The UK and European Union split will impact these companies. The question is, how much, and for how long? Image source: Getty Images. 

What: Shares of a handful of major industrial corporations took a big hit on June 24, following the U.K. vote to leave the European Union. The hardest-hit stocks include Huntsman Corporation (NYSE:HUN)CNH Industrial NV (NYSE:CNHI), and CRH PLC (ADR) (NYSE:CRH):

HUN Price Chart

HUN Price data by YCharts.

At some point today, all of these companies' stocks were down more than 10%. 

So what: This is definitely a "Brexit"-driven drop, as all three of these companies have substantial exposure to Europe and the United Kingdom. Huntsman Corporation is based in the U.S., but the chemical manufacturer generated 28% of its 2015 revenues in Europe.

London-based CRH does big business around the world, and is the second-largest building-materials company on the globe. It will almost certainly feel the affects of changing trade dynamics once the U.K. officially exits the eurozone. In 2015, 37% of the company's sales and 27% of EBITDA were derived from European operations. 

CNH Industrial is also based in London, and manufactures heavy-duty farming and construction equipment, commercial vehicles, and buses, among other things, and counts on EMEA -- which is primarily countries in Europe, the Middle East, and Africa -- for nearly 60% of total sales. Of this geographic segment, Europe is by far the largest market. Furthermore, 50% of the company's revenue is conducted in euros, while 2% is in British pounds, and 26% is in U.S. dollars. 

Bottom line, all three of these companies have enormous exposure to Europe, and the unraveling of the ties between Britain and the EU will have repercussions.

Now what: The harder thing to know is exactly what those repercussions will be. On the one hand, it's likely to remain "business as usual" for most business operations for months to come. On the other hand, it's likely that companies with operations in both the U.K. and EU-member countries will start working to reorganize relatively soon, based on what is in the best interest of that particular business. 

The problem is that there's still more that we don't know than we do. The U.K. must now negotiate separate trade deals with each of the EU-member countries individually, and that process is likely to take years to complete. For companies like these three, which all operate manufacturing facilities in multiple countries across Europe, the U.K., and in other countries around the globe, it's almost impossible to predict what the repercussions will be, and how these companies will have to adapt to the changes that will come.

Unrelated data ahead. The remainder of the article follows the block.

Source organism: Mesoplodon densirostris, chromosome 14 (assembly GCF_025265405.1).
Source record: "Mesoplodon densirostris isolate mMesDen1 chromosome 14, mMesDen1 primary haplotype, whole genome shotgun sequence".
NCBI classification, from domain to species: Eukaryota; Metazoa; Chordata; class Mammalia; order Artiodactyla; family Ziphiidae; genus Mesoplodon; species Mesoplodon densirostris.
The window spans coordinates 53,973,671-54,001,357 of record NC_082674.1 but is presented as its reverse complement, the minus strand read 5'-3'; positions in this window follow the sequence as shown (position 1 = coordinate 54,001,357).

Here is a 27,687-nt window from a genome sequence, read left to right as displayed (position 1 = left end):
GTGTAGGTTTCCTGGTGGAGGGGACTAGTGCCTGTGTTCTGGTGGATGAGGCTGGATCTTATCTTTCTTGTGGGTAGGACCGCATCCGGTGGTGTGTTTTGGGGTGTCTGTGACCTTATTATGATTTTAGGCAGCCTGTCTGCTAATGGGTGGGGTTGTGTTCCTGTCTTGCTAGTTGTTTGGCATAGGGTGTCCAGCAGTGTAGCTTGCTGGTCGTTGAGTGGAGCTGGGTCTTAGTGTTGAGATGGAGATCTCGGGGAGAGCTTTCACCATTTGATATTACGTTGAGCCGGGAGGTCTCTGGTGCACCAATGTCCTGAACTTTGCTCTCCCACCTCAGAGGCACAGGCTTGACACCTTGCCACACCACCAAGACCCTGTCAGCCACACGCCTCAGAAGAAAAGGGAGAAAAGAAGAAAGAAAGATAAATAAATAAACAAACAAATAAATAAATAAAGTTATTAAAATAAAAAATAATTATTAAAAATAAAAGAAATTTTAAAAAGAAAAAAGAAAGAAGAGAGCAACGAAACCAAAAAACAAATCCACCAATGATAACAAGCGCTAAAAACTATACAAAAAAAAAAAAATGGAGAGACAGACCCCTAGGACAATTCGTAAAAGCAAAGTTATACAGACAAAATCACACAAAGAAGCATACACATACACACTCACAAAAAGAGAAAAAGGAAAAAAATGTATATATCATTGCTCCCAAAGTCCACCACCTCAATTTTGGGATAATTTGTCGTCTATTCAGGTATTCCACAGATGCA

While I wouldn't necessarily sell on the concerns that affect these companies -- after all, their competitors will also be impacted -- I probably wouldn't buy on this drop just yet, either. There's a lot of uncertainty, and very real risk that the uncertainty alone could cause economic weakness, and send one or more European countries -- particularly the U.K. -- into recession.

For these particular companies, it's probably a good time for investors to sit back and watch. There could be a good buying opportunity on the horizon, but there's too much uncertainty surrounding the impact on Europe's economy for me to consider any of these companies worthy of picking up on this dip. This is especially so because none are selling for particularly "cheap" valuations.

This article represents the opinion of the writer, who may disagree with the “official” recommendation position of a Motley Fool premium advisory service. We’re motley! Questioning an investing thesis -- even one of our own -- helps us all think critically about investing and make decisions that help us become smarter, happier, and richer.